Polar Opposite Front Drivers: Civic Type-R (FD2R) and MkV GTI In the Malaysian Highlands

It’s the Muslim fasting month and a consistent chant from a nearby mosque starts to drift into the hotel room at the break of dawn. A sharp chill lingers around Fraser’s Hill as a sleepy haze refuses to relinquish its grip on the Malaysian highlands. I sit awake, wondering about what lay ahead in the day – tackling mountain passes in a 225PS 2.0-litre naturally aspirated legend, the Civic Type-R, against the quintessential Euro hot hatch, a 2.0-litre turbocharged favourite, the Golf GTI. They are polar opposites, philosophies that clash with each other in nearly every way possible – and I am here 572 kilometres from home to celebrate the greatness of both. I jump out of bed to get ready for motoring heaven.

Front wheel drive (FWD) cars have always bore the brunt of criticism from hardcore enthusiasts. They have a point – not one supercar in mind, or one that you would want to drive, gets power through the front wheels only. Coupling the role of steering and putting power down to the front wheels would overwhelm even the most sophisticated of FWD cars. It is an unenviable task, one that usually gave way to more capable RWD or AWD cars that coped with it better. But there is an enduring appeal to a fast FWD, one that hasn’t faded in the modern world. They are usually cheaper, much more practical in interior layout and in the real world, giving proper pace and daily drivability. We brought together two completely different interpretations of a fast FWD to show that there are more ways than one to have fun.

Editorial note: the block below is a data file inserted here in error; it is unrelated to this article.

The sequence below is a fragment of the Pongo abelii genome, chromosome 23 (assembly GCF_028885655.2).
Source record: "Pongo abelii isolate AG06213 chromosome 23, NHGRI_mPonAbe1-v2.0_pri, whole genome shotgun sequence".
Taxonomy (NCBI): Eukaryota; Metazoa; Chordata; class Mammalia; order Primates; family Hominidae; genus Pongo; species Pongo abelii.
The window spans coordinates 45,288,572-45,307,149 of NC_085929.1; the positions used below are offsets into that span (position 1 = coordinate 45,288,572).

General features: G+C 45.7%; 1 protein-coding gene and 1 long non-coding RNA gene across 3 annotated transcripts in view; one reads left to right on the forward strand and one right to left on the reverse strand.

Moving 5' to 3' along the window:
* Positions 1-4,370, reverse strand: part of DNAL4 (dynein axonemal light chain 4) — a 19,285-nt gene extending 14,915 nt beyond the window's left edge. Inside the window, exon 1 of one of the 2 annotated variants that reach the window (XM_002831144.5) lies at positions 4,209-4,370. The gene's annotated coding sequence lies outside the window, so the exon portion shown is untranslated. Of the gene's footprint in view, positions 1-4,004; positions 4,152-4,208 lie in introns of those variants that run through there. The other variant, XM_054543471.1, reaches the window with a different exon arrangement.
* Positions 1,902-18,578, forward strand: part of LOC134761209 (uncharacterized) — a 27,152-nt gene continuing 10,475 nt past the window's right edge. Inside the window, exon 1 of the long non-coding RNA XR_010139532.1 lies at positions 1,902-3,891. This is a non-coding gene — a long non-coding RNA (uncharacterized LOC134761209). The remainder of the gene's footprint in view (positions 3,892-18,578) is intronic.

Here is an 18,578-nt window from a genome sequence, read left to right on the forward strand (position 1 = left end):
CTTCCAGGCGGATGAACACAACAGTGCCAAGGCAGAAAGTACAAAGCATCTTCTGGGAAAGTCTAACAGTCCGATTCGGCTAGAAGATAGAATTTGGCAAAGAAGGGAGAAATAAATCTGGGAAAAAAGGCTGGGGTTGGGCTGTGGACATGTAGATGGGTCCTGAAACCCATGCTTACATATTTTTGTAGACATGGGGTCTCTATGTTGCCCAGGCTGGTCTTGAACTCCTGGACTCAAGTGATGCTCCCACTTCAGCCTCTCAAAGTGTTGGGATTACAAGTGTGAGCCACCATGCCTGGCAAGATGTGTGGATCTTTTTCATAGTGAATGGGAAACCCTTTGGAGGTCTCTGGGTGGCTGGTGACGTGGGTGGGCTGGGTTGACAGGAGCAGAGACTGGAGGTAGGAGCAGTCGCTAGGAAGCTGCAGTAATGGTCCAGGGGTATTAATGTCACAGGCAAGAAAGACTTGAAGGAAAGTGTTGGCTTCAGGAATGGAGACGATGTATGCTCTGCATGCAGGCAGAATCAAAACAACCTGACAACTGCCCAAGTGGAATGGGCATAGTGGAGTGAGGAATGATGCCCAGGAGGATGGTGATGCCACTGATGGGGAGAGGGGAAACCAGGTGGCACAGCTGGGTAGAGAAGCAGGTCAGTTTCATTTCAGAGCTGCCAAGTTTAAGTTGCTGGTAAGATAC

Our proving ground was Fraser’s Hill. Well, actually not really – when we discovered that the road uphill was way too narrow for fast driving, we started to look elsewhere. At the base of Fraser’s were excellent flowing B-roads – nearby Bukit Tinggi also offered the same, but in a mountainous configuration. The most thrilling tarmac for me was Genting Highlands, which was an immensely wide A-road that snaked all the way from Kuala Lumpur into the cool and devious cloud cover above 1800m. It was beyond epic, proving to me that Southeast Asia had its staggeringly beautiful roads as well that could easily rival anything from the UK.

First, the Honda. There are some FWD cars that defy common convention. The FD2R is one car that puts away all pre-conceived notions about FWD – understeer, lack of grip, torque steer – and then shoves you into one thrill to the next. The lack of torque from the revered K20A is a blessing in disguise, for 215Nm will hardly overwhelm the front wheels, if at all. To reach that figure necessitates that you get the engine working to 6,100 rpm where it peaks, after which you hold on longer to extract all the power you can when VTEC kicks in. So definitely no torque steer issues here; on paper, the stats would make a modern direct injection turbo-diesel gloat with laughter.  With a torque-light engine, the front wheels have actually more dedication to getting grip down; going through the same corner which would have gotten the GTI screeching its tyres and struggling to keep on the road, the FD2R felt immensely composed, as if it was just on its way to a local supermarket. Don’t mistake that for docility though – that composure comes at the fiery sensation of a VTEC-soaked soundtrack, an unforgiving ride and a notoriously short gearing. You will break a sweat wherever you go in the FD2R, make no mistake about it.

Up the hills of Bukit Tinggi (which by the way is also used for time attack events once a year), the FD2R had its work cut out. Mustering every single horsepower from its K20A was necessary to make the climb. Any driving done without the car on VTEC made it as slow as any other car on the road; the difference felt behind the driving seat both shocking and telling at the same time. This isn’t a car made to pot about below 2,000 rpm in luxury; you have to work hard with the car to give you the sort of thrills that absolutely nothing in its segment can provide. The engine is special, the chassis making full use of it and asking for more, coaxing the driver to push it harder and harder with every apex. There is no other FWD car quite like it.